You might have a similar reaction to mine, a soft chuckle and… come-on, really, a coyote? I visited my cousin a few weeks back, as we walked the property behind their house she mentioned the coyotes being aggressive, running towards them barking, acting aggressive when they ride horses through, etc. I acknowledged her but inwardly I was very doubtful and even dismissed the idea for something more realistic in my mind, such as a female coyote trying to bait a domestic dog into the pack. We have all heard of and or seen this happen.
However, a few days later I was reading through the IDFG news and what did I see? Headline news of a coyote attacking a skier in northern Idaho! Huh!? I laughed to myself and decided to search further and you guessed it…coyote attacks are legit and happening more and more on humans.
There are a pile of reasons, many people point towards rabid animals when they attack humans but research would argue this in regards to coyotes. The attacks are more likely a result of over interaction with humans and lack of management through hunting and trapping. Which results in less fear from the coyote towards humans. And sadly enough the first recorded (adult) human fatality, from a pack of coyotes was back in 2009 in Cape Brenton Highlands National Park, Canada.
Wow! A fatality from a pack of coyotes attacking is unthinkable for many of us. Investigation into this incident pointed towards coyotes adapting to hunt larger prey due to a lack of small game available. They even concluded that coyotes were effectively hunting and killing moose in this region! That is hard to imagine, but in recent years I have seen video of large groups of eagles killing mature elk in Montana, it is safe to assume there is power in numbers and that was the conclusion for the Cape Brenton victim.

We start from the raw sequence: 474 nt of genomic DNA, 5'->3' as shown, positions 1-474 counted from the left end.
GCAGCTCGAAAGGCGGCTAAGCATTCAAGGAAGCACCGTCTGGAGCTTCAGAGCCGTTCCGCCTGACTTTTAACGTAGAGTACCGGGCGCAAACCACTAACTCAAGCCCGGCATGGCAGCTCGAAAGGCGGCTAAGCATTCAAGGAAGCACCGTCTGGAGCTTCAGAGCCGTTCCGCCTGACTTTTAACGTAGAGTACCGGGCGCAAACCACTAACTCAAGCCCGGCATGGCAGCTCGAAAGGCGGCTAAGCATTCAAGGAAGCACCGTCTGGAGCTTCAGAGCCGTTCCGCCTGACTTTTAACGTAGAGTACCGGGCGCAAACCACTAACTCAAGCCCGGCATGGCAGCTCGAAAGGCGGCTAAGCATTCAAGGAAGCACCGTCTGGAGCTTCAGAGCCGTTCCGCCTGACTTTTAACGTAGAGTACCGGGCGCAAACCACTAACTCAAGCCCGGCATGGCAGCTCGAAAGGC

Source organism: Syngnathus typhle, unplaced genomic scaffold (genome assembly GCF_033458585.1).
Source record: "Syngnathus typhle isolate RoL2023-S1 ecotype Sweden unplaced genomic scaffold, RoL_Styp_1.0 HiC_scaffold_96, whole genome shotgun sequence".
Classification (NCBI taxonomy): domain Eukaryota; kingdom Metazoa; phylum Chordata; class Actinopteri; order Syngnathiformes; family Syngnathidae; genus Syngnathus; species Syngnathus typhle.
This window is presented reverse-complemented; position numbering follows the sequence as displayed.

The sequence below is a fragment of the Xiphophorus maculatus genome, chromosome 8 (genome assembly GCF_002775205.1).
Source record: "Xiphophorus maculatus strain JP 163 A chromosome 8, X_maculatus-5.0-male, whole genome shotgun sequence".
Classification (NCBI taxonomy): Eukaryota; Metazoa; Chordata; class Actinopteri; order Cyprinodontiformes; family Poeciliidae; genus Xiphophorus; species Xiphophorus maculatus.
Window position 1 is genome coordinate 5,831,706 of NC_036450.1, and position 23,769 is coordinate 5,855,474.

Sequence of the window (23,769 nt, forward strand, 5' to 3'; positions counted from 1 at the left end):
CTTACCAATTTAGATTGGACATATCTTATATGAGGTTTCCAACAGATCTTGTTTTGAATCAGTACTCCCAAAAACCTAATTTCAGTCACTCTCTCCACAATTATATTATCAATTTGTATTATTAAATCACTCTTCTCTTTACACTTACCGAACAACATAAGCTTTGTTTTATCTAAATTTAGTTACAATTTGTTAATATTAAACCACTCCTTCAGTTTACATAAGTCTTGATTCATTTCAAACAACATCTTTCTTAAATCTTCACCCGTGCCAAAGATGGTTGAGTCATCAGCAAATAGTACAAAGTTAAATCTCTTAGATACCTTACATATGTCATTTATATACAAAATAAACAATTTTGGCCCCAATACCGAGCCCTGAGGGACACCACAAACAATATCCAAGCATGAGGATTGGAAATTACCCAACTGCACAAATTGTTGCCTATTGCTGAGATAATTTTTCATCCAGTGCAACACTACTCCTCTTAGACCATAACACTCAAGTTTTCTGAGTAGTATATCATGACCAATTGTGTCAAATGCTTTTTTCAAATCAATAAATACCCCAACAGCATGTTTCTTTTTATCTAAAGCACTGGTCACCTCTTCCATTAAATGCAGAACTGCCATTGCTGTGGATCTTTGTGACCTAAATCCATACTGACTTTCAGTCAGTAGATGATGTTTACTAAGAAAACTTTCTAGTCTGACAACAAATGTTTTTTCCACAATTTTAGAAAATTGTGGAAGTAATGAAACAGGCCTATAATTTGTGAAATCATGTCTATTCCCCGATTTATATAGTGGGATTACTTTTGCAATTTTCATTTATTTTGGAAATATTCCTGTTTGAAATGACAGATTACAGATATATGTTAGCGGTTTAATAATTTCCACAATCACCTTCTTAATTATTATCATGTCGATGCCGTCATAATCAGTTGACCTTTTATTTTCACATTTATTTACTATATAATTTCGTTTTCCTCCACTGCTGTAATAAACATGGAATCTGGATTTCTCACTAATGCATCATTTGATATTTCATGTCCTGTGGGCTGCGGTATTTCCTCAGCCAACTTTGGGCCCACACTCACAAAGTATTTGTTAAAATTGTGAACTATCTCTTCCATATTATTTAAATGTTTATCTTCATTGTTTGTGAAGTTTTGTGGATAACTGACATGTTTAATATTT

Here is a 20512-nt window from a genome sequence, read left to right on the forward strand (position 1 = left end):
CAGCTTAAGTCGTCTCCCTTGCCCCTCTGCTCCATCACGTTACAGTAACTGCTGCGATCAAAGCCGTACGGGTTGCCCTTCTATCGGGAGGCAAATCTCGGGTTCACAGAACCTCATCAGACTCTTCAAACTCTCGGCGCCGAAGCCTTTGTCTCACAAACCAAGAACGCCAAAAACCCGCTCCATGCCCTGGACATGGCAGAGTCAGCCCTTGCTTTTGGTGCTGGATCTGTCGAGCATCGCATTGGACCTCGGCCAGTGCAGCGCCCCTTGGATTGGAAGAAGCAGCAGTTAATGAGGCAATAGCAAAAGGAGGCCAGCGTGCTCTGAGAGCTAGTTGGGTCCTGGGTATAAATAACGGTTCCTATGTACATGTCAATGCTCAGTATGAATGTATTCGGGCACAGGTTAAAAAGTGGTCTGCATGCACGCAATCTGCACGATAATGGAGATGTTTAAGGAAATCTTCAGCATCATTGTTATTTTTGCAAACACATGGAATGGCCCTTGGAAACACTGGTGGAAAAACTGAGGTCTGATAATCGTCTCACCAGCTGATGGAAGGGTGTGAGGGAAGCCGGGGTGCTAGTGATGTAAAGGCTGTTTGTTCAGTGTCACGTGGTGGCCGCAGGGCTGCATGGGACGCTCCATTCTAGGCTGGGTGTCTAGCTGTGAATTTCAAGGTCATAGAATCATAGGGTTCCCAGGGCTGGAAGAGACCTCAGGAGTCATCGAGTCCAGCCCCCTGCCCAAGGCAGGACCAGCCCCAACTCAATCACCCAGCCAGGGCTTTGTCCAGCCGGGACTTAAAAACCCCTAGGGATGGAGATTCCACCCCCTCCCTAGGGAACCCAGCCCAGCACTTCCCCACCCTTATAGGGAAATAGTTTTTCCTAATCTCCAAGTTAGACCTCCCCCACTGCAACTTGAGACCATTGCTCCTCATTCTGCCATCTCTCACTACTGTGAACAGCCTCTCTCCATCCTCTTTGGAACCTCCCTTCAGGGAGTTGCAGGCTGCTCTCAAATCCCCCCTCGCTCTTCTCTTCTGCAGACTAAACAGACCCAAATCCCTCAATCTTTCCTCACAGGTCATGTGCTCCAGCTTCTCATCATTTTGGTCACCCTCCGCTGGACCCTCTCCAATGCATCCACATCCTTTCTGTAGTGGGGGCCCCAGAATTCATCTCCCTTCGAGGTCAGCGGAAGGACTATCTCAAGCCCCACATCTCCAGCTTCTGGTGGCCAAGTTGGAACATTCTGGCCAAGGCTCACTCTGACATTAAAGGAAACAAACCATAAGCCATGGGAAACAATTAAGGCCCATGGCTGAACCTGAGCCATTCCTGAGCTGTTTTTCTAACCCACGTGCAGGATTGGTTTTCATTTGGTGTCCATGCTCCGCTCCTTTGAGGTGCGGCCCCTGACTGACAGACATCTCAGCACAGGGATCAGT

Now let’s be real, none of us should walk around in fear of our lives due to coyotes attacking here and there. It is very rare and highly unlikely to happen. However, the skiers in north Idaho or the mother in Alta, Idaho who was bitten in her own front yard, likely have a different outlook. Nonetheless, we have a God given instinct to look out for our own. Using common sense, being watchful and continuing doing what we already do…managing predators. Will all prove to keep us sportsmen and sportswomen at the top of the food chain where God himself intended us to be.
Food for thought…If these issues arise with coyotes, imagine where we will head with wolves as time passes? What are your thoughts, do you have any interesting coyote or wolf encounters to share?